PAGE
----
“What you see sometimes with zombie funds is that the partners are not really paying attention, almost a malaise of sorts, and that is the worst thing,” said Mike Powell, a general partner with Sofinnova Ventures, an active VC firm.
CEOs often find themselves mediating between warring boardroom factions, Ben-Joseph said. Often, the zombie VC is simply checked out mentally and no longer that interested in putting time and energy into helping the company.
Janelle Anderson, a partner at CTI Life Sciences Fund in New York, said she considers herself lucky to have avoided such situations. That’s mostly because she says she’s relatively new to her fund, invests in Series A (before things usually get messy), and has had successful syndicate partners. “That’s probably the trifecta for zombie avoidance,” she said.
True zombies take time to evolve, and only undergo their transformation years after it becomes clear they can’t raise new funds.
Here’s what Anderson when I asked her about today’s tensions between actives and zombie VCs:
VC timing and fund cycle plays a major role. Given a standard fund life of 10 years with the first 5 years being the active investing period, the last 5 years become problematic if the fund has not had the discipline to hold reserve for its earlier investments, and/or if it is unsuccessful in raising the next fund. Even around year 4 and 5, a VC may be getting itchy for returns and start pushing their portfolio companies to go for an acquisition (less so IPO these days) that may leave value on the table.
There will always be this effect at play, even at steady state. However, if there is a particular surge of zombies coming into prominence right now, it implies we had a disproportionately large amount of capital in funds now roughly 5 years old. That would make sense, as it implies a raise around 2011 – after the economy was bouncing back from the 2008 financial crisis and subsequent venture capital desert. It may also point to difficulty in raising next funds right now, but I find that harder to explain. I would agree with the conclusion that in 3-4 years this surge of zombies will wash out. But before they have, it stands to reason there could be some M&A bargains for big pharma – in companies that shouldn’t be distressed, but are drawn into selling themselves to serve their zombie masters.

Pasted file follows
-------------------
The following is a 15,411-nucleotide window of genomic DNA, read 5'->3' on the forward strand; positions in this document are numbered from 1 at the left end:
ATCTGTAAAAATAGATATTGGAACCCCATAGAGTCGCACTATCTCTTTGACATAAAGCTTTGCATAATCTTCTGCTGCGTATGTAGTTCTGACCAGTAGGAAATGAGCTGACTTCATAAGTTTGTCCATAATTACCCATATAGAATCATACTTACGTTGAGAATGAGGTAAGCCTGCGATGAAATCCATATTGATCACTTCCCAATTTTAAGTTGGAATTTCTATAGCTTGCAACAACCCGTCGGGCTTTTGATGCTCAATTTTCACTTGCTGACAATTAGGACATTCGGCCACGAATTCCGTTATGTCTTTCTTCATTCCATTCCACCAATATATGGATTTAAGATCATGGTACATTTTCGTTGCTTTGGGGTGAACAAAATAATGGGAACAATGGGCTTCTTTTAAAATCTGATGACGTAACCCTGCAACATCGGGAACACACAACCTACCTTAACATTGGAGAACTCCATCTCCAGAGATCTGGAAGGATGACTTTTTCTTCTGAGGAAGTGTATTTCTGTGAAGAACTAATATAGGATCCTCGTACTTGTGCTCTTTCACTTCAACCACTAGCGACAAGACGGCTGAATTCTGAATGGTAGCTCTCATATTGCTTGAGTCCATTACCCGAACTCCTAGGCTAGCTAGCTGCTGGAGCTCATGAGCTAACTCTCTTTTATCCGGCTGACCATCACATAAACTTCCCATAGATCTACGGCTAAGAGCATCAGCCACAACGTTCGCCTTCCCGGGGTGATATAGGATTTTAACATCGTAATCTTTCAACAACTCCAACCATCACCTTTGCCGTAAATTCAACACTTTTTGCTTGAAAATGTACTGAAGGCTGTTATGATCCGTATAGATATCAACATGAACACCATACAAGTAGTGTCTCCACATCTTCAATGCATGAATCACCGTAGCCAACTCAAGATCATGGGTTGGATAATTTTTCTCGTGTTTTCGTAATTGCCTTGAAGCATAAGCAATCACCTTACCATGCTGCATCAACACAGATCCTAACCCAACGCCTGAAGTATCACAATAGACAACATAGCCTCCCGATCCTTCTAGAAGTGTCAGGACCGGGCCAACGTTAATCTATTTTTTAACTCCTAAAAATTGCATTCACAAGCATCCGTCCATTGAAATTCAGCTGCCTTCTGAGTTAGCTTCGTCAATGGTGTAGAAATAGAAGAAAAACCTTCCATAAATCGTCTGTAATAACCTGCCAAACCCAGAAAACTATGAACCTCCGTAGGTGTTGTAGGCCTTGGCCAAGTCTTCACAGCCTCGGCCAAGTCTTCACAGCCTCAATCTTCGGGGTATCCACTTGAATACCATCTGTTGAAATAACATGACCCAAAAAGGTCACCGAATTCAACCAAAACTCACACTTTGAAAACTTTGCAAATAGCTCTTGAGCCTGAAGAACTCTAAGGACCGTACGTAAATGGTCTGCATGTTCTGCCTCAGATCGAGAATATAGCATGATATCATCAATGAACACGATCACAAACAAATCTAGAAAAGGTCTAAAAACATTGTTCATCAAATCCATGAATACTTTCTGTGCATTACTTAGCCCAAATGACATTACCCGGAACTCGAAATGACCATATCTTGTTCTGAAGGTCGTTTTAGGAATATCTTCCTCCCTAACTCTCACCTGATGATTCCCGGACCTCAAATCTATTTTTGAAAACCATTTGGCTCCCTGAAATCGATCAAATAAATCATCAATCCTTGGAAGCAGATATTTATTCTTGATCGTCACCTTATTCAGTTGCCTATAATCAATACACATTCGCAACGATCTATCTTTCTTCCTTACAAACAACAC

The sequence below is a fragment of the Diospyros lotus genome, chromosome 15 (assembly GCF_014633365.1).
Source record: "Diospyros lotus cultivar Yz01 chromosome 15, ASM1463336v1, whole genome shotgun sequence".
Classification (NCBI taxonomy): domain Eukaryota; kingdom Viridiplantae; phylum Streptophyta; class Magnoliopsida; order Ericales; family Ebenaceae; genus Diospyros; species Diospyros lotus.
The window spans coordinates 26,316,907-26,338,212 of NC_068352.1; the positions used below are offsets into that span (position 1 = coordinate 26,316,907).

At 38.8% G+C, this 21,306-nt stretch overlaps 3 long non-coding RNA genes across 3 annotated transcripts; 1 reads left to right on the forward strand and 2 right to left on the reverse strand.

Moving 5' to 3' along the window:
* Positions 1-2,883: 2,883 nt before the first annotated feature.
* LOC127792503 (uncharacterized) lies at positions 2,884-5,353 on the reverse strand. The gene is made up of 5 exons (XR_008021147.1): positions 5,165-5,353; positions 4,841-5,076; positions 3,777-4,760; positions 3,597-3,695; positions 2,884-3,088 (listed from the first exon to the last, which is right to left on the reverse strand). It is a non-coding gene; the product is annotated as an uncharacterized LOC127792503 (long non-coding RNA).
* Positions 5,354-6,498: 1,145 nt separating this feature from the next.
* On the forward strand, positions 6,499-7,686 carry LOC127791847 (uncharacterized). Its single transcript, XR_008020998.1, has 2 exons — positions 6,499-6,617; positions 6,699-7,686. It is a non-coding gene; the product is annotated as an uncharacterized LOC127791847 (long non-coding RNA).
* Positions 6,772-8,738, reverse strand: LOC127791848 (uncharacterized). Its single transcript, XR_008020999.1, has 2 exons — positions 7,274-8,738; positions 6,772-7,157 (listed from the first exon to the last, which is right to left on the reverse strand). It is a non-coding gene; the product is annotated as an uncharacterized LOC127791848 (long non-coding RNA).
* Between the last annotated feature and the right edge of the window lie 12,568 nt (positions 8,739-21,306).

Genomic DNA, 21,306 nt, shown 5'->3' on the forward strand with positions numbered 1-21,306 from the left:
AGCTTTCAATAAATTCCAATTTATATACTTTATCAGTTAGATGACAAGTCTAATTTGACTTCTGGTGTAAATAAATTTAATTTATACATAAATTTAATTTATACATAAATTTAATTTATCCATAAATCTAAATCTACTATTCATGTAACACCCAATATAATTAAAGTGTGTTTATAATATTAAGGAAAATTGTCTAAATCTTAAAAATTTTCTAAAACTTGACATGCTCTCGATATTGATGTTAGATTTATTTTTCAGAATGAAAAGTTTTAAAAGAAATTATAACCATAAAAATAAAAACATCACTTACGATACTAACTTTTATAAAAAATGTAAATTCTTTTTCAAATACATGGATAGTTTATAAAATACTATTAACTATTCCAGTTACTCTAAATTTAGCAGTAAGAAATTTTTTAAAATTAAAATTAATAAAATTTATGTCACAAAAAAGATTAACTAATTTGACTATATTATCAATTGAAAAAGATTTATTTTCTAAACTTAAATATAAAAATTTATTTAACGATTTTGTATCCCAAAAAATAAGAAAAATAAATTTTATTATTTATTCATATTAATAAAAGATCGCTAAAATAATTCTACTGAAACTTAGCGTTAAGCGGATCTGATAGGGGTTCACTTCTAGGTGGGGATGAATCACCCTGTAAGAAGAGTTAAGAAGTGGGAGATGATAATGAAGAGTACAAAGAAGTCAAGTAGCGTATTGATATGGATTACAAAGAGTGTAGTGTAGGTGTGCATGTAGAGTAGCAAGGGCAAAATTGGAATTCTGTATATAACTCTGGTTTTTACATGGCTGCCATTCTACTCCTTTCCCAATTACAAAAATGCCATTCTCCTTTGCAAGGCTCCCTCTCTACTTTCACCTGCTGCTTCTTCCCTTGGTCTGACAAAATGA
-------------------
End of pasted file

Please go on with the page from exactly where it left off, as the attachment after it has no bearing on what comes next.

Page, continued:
You can practically hear the CEOs pleading for a little more time and money from these zombie masters. In more genteel language, this is what VCs often refer to as “syndicate risk.” This is a big reason why they want to invest with the same old pals. It’s partly because they want to know that fellow investors will be able to keep investing until the time is right to cash out. They’re terrified of being in bed with someone whose interests diverge, with someone who starts working against the company.
The zombie dynamic becomes especially pronounced in a downturn, as people get stressed by disappointing valuations, and the more limited strategic options. Consider the degree of dysfunction in the medical devices field. Hardly any active VC funds are left standing in that grim market, where investment returns have lagged for years. Big device companies like Medtronic, Johnson & Johnson, and Abbott Labs may still need to purchase innovative little companies, but they know they’ve got the little guys over a barrel. There’s no IPO market, and no venture capital left to bankroll an independent course. They see a lot of zombie venture capital firms looking to zero out their positions.
That leaves a whole lot of entrepreneurs in the lurch.
“It’s a big problem,” said Thong Le, CEO of Accelerator Corp., a venture-backed startup and a former VC with WRF Capital. “It’s frustrating. If you’re in the seat of an entrepreneur, you’re not in it for a quick flip. Most people, when they start a company, they put their heart and soul in it. They try to create the most value they can. The people who invest in you are supposed to be backing you, they are supposed to be there for you in thick and thin…the problem is with the way VC incentives work, and the time frames they work on. It’s not always aligned with the best interest of the company.”